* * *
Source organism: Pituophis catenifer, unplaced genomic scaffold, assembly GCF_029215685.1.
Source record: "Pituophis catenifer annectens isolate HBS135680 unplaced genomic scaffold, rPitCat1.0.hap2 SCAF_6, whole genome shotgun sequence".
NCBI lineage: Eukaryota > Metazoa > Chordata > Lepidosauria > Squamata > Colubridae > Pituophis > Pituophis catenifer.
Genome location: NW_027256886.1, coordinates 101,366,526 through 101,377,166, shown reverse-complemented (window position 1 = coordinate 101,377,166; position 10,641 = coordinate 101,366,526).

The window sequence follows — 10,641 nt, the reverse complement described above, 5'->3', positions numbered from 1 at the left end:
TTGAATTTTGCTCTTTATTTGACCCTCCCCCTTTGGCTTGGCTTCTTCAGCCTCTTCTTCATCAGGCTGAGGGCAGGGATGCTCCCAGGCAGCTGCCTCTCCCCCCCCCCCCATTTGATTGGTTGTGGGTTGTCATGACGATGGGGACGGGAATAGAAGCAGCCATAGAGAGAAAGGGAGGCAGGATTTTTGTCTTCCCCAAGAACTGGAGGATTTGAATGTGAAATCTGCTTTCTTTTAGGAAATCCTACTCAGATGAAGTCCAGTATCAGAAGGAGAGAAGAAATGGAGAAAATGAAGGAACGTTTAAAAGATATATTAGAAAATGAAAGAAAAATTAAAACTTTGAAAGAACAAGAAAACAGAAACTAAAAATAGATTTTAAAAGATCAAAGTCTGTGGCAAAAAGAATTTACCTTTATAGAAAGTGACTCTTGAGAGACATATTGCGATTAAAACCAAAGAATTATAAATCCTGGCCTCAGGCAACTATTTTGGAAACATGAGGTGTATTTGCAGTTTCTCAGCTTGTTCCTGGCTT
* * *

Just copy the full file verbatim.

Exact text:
Source organism: Pituophis catenifer, unplaced genomic scaffold, assembly GCF_029215685.1.
Source record: "Pituophis catenifer annectens isolate HBS135680 unplaced genomic scaffold, rPitCat1.0.hap2 SCAF_6, whole genome shotgun sequence".
NCBI lineage: Eukaryota > Metazoa > Chordata > Lepidosauria > Squamata > Colubridae > Pituophis > Pituophis catenifer.
Genome location: NW_027256886.1, coordinates 101,366,526 through 101,377,166, shown reverse-complemented (window position 1 = coordinate 101,377,166; position 10,641 = coordinate 101,366,526).

The window sequence follows — 10,641 nt, the reverse complement described above, 5'->3', positions numbered from 1 at the left end:
TTGAATTTTGCTCTTTATTTGACCCTCCCCCTTTGGCTTGGCTTCTTCAGCCTCTTCTTCATCAGGCTGAGGGCAGGGATGCTCCCAGGCAGCTGCCTCTCCCCCCCCCCCCATTTGATTGGTTGTGGGTTGTCATGACGATGGGGACGGGAATAGAAGCAGCCATAGAGAGAAAGGGAGGCAGGATTTTTGTCTTCCCCAAGAACTGGAGGATTTGAATGTGAAATCTGCTTTCTTTTAGGAAATCCTACTCAGATGAAGTCCAGTATCAGAAGGAGAGAAGAAATGGAGAAAATGAAGGAACGTTTAAAAGATATATTAGAAAATGAAAGAAAAATTAAAACTTTGAAAGAACAAGAAAACAGAAACTAAAAATAGATTTTAAAAGATCAAAGTCTGTGGCAAAAAGAATTTACCTTTATAGAAAGTGACTCTTGAGAGACATATTGCGATTAAAACCAAAGAATTATAAATCCTGGCCTCAGGCAACTATTTTGGAAACATGAGGTGTATTTGCAGTTTCTCAGCTTGTTCCTGGCTT